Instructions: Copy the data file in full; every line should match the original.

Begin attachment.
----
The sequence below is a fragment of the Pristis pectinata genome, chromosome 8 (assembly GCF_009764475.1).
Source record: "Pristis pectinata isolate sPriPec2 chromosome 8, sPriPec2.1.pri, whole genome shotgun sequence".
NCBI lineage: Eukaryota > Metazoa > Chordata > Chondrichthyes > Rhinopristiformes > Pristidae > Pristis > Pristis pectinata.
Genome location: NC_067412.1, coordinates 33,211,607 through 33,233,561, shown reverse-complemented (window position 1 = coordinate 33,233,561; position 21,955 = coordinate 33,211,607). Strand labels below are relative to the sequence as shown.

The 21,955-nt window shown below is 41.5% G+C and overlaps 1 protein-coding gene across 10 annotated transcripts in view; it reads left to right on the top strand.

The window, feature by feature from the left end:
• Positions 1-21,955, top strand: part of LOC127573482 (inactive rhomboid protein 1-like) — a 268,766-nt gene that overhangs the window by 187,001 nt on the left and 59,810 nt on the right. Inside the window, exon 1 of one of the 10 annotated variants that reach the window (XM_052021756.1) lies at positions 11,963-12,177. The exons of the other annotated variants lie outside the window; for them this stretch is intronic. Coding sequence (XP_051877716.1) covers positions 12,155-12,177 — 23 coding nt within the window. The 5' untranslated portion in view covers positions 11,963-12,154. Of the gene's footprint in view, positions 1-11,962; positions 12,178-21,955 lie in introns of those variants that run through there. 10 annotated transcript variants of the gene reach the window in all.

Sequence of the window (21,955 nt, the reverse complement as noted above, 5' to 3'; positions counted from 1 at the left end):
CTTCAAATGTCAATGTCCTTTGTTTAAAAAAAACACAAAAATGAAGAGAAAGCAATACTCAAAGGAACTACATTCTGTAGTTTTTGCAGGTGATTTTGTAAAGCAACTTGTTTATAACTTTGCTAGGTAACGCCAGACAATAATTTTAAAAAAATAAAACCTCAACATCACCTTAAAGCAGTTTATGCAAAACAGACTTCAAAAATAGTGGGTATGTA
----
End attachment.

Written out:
The sequence below is a fragment of the Pristis pectinata genome, chromosome 8 (assembly GCF_009764475.1).
Source record: "Pristis pectinata isolate sPriPec2 chromosome 8, sPriPec2.1.pri, whole genome shotgun sequence".
NCBI lineage: Eukaryota > Metazoa > Chordata > Chondrichthyes > Rhinopristiformes > Pristidae > Pristis > Pristis pectinata.
Genome location: NC_067412.1, coordinates 33,211,607 through 33,233,561, shown reverse-complemented (window position 1 = coordinate 33,233,561; position 21,955 = coordinate 33,211,607). Strand labels below are relative to the sequence as shown.

The 21,955-nt window shown below is 41.5% G+C and overlaps 1 protein-coding gene across 10 annotated transcripts in view; it reads left to right on the top strand.

The window, feature by feature from the left end:
• Positions 1-21,955, top strand: part of LOC127573482 (inactive rhomboid protein 1-like) — a 268,766-nt gene that overhangs the window by 187,001 nt on the left and 59,810 nt on the right. Inside the window, exon 1 of one of the 10 annotated variants that reach the window (XM_052021756.1) lies at positions 11,963-12,177. The exons of the other annotated variants lie outside the window; for them this stretch is intronic. Coding sequence (XP_051877716.1) covers positions 12,155-12,177 — 23 coding nt within the window. The 5' untranslated portion in view covers positions 11,963-12,154. Of the gene's footprint in view, positions 1-11,962; positions 12,178-21,955 lie in introns of those variants that run through there. 10 annotated transcript variants of the gene reach the window in all.

Sequence of the window (21,955 nt, the reverse complement as noted above, 5' to 3'; positions counted from 1 at the left end):
CTTCAAATGTCAATGTCCTTTGTTTAAAAAAAACACAAAAATGAAGAGAAAGCAATACTCAAAGGAACTACATTCTGTAGTTTTTGCAGGTGATTTTGTAAAGCAACTTGTTTATAACTTTGCTAGGTAACGCCAGACAATAATTTTAAAAAAATAAAACCTCAACATCACCTTAAAGCAGTTTATGCAAAACAGACTTCAAAAATAGTGGGTATGTA